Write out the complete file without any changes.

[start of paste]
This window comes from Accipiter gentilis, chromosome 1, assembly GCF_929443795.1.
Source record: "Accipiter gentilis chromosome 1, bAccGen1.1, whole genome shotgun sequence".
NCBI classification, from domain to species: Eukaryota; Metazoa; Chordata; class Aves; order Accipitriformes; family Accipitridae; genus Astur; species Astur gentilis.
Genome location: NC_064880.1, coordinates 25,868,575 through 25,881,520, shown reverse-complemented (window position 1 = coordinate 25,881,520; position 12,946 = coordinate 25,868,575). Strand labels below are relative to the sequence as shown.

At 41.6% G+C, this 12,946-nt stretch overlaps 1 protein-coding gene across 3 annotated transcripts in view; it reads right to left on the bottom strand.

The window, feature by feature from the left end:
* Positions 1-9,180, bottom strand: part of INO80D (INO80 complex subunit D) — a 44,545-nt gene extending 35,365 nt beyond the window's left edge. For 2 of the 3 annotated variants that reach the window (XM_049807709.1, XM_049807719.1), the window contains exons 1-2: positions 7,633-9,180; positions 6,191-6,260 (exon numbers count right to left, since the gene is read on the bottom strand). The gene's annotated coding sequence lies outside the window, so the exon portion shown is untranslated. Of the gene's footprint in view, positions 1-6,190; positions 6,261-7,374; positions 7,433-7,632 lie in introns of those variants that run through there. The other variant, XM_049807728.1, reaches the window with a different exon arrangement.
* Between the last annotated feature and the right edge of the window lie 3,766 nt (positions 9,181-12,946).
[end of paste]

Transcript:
This window comes from Accipiter gentilis, chromosome 1, assembly GCF_929443795.1.
Source record: "Accipiter gentilis chromosome 1, bAccGen1.1, whole genome shotgun sequence".
NCBI classification, from domain to species: Eukaryota; Metazoa; Chordata; class Aves; order Accipitriformes; family Accipitridae; genus Astur; species Astur gentilis.
Genome location: NC_064880.1, coordinates 25,868,575 through 25,881,520, shown reverse-complemented (window position 1 = coordinate 25,881,520; position 12,946 = coordinate 25,868,575). Strand labels below are relative to the sequence as shown.

At 41.6% G+C, this 12,946-nt stretch overlaps 1 protein-coding gene across 3 annotated transcripts in view; it reads right to left on the bottom strand.

The window, feature by feature from the left end:
* Positions 1-9,180, bottom strand: part of INO80D (INO80 complex subunit D) — a 44,545-nt gene extending 35,365 nt beyond the window's left edge. For 2 of the 3 annotated variants that reach the window (XM_049807709.1, XM_049807719.1), the window contains exons 1-2: positions 7,633-9,180; positions 6,191-6,260 (exon numbers count right to left, since the gene is read on the bottom strand). The gene's annotated coding sequence lies outside the window, so the exon portion shown is untranslated. Of the gene's footprint in view, positions 1-6,190; positions 6,261-7,374; positions 7,433-7,632 lie in introns of those variants that run through there. The other variant, XM_049807728.1, reaches the window with a different exon arrangement.
* Between the last annotated feature and the right edge of the window lie 3,766 nt (positions 9,181-12,946).